Something For The Weekend
Highlights From The National Stage
As a way of filling the void while matches between countries have again taken over from those between clubs, how about these ten sizeable achievements by Wolves players in international football?
*Billy Wright, Ron Flowers, Norman Deeley and Peter Broadbent occupied the shirts numbered from five to eight respectively when England faced Brazil in Rio de Janeiro in May, 1959.
*Jack Smith, a Wolves full-back and later a trainer, had unusual international fortunes. He was pulled out of an England game in 1941-42 at only 48 hours’ notice when discovered to have played for Wales Schoolboys 15 years earlier.
*Stan Cullis became the first Wolves man to appear in a senior international at Wembley when he faced Scotland with England on April 9, 1938.
*Frank Munro and Jim McCalliog soon followed suit but Wolves did not have a full Scottish international until Hugh Curran faced Austria in Vienna on Bonfire Night, 1969.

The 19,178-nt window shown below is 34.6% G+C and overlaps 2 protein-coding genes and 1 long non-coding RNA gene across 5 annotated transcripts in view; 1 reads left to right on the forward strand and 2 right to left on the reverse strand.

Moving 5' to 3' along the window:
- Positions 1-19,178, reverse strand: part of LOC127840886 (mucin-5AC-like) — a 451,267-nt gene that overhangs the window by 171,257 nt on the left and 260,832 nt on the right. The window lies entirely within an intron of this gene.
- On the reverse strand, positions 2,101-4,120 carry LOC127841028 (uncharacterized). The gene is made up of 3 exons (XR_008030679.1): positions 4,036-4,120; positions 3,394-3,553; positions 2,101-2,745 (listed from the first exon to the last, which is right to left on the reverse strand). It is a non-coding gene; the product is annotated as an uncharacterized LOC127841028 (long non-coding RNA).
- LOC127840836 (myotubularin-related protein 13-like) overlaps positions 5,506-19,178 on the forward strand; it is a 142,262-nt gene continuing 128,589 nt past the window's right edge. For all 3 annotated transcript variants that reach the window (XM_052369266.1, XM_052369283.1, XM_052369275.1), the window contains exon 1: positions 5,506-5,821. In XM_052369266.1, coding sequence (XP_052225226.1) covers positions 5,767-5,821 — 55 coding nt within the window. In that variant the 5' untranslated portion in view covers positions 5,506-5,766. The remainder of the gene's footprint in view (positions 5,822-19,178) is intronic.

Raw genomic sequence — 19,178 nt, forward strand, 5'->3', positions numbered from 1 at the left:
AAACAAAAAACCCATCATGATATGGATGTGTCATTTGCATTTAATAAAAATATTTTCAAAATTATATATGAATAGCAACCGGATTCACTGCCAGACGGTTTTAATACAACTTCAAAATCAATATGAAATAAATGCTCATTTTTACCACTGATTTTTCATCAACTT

*Steve Bull followed in the footsteps of only four others when he scored on his England debut. The only other players to do so are Jack Brodie, Tom Galley, Johnny Hancocks and Dennis Wilshaw.
*David Edwards is not co-commentating for Sky Sports on Wales’s game in Azerbaijan today. His club Shrewsbury have an FA Cup replay at Bradford in three days’ time, so it’s studio duty only for him rather than a long flight to Eastern Europe.
*Jimmy Mullen set a trend that has become commonplace many times over when, as replacement for Jackie Milburn in the 4-1 win over Belgium in Brussels in 1950, he became England’s first used substitute.
*Against Scotland and England in the 1970 Home International Championship, Derek Dougan was accompanied by Bertie Lutton – also then on Wolves’ playing staff – while former Molineux youngster David Clements appeared elsewhere in the line-up.
*Danny Hegan’s first two Northern Ireland caps were both against the USSR away – first as an Albion player and then, in the autumn of 1971, having recently enjoyed a hot scoring run of three Wolves goals in eight days.
*And, finally, this one is so special as to be very much worth repeating…..Wolves had one or more representative in every England side across 148 internationals and almost 25 years from the autumn of 1938 to the spring of 1963.